In my private voice studio, I’ve come to a standstill many times with a student who simply won’t or can’t sing outside of what I call their “little Catholic voice.” This is not the voice God made. Rather, it is the safe and quiet voice they feel comfortable singing with when other people are around. It is produced using a great deal of laryngeal pressure and strain, a manipulated and not a natural vocal technique, specifically designed to sing so no one will hear them. Which, if you think about it, is absurd. It’s a sort of warped musical politeness. “I want to sing, I think I’m probably supposed to, but I don’t want to inflict my singing on anyone else.” So, sing like you don’t mean it. It’s the polite thing to do.
Hold on. Doesn’t that strike anybody else as messed up? I’m no theologian. I’ll be the first to admit I’m not the brightest candle on the altar, but still, it seems somehow right to sing loud in church. Despite how it might irk or annoy some, singing in church, singing like we mean it, with all our hearts, well that’s kind of the point, isn’t it?
Let me be clear. I’ve never found this bizarre muted-singing style in a Mormon or an Episcopal. This seems to be a singing style reserved for the disturbingly polite, the rabidly insecure and the devoutly Catholic. And yet, we Catholics have more reason to sing than anybody, right? Sanctifying Grace, the Divine Presence, Intercessory prayer, moral truth and all that? Shouldn’t we be the ones letting loose in the pews?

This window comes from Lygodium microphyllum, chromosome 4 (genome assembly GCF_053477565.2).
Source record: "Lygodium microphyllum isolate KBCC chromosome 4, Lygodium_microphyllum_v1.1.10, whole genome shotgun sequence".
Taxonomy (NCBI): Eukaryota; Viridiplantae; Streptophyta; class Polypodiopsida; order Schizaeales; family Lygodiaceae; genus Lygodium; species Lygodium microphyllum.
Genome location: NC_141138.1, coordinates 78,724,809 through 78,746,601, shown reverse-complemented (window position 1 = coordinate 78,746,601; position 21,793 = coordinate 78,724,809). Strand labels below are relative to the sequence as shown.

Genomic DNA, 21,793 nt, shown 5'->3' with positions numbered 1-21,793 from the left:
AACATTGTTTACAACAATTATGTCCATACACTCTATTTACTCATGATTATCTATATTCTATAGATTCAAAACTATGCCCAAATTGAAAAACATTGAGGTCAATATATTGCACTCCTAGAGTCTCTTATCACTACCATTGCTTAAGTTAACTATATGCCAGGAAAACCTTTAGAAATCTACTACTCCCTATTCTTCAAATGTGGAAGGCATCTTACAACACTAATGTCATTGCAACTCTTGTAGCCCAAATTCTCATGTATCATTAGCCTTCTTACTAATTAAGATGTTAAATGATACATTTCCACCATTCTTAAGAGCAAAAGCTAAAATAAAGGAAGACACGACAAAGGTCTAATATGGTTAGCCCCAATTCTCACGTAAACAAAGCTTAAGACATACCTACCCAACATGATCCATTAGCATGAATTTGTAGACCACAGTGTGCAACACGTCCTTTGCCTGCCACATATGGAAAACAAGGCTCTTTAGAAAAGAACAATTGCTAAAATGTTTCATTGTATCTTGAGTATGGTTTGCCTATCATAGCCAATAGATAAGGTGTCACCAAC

Jeff Cavens said Catholics don't know their story. I say, we don't know our voices. So, this is my mission. After all these years of teaching singing, I’m here to argue that Thomas Day was wrong. Catholics can sing. Catholics should sing and Catholics must sing. We just don’t know how.
So, I’m going to teach you how. You read that right. I’m going to use our very own, oh-so-Catholic theology to introduce the musical instrument that God himself built within you. I believe that if you understood the incredible wonder of this "Divine Reed" that you would find a new relationship to prayer and liturgy. The basic principles of a healthy singing technique have been sequestered behind the doors of vocal pedagogy studios for centuries, but I will throw open these doors and teach you how to breathe, resonate and open your voice so it works “with the science,” that is, like God made it to work, and not the way you think it ought to.
God made you so unique. So also is your singing voice. It is a remarkable combination of your will to proclaim His praise and His ingenious work of creation, the human body which allows you to do so. Take a little time, just once in your life, and find out how God made your instrument to work and how, incredibly, almost uncannily, His creation within you stands as a proclamation in itself, a mirror of God's very nature, and a testament to His plan, your story, and the mystery of life. If you’re hearing excuses in your head right now, they are not coming from God. Believe me, the other guy doesn’t want you to read this blog. He envies your gift of God’s love within you. Hear his voice, it will never go away.
But sing anyway.
Singing for Catholics 101 begins today.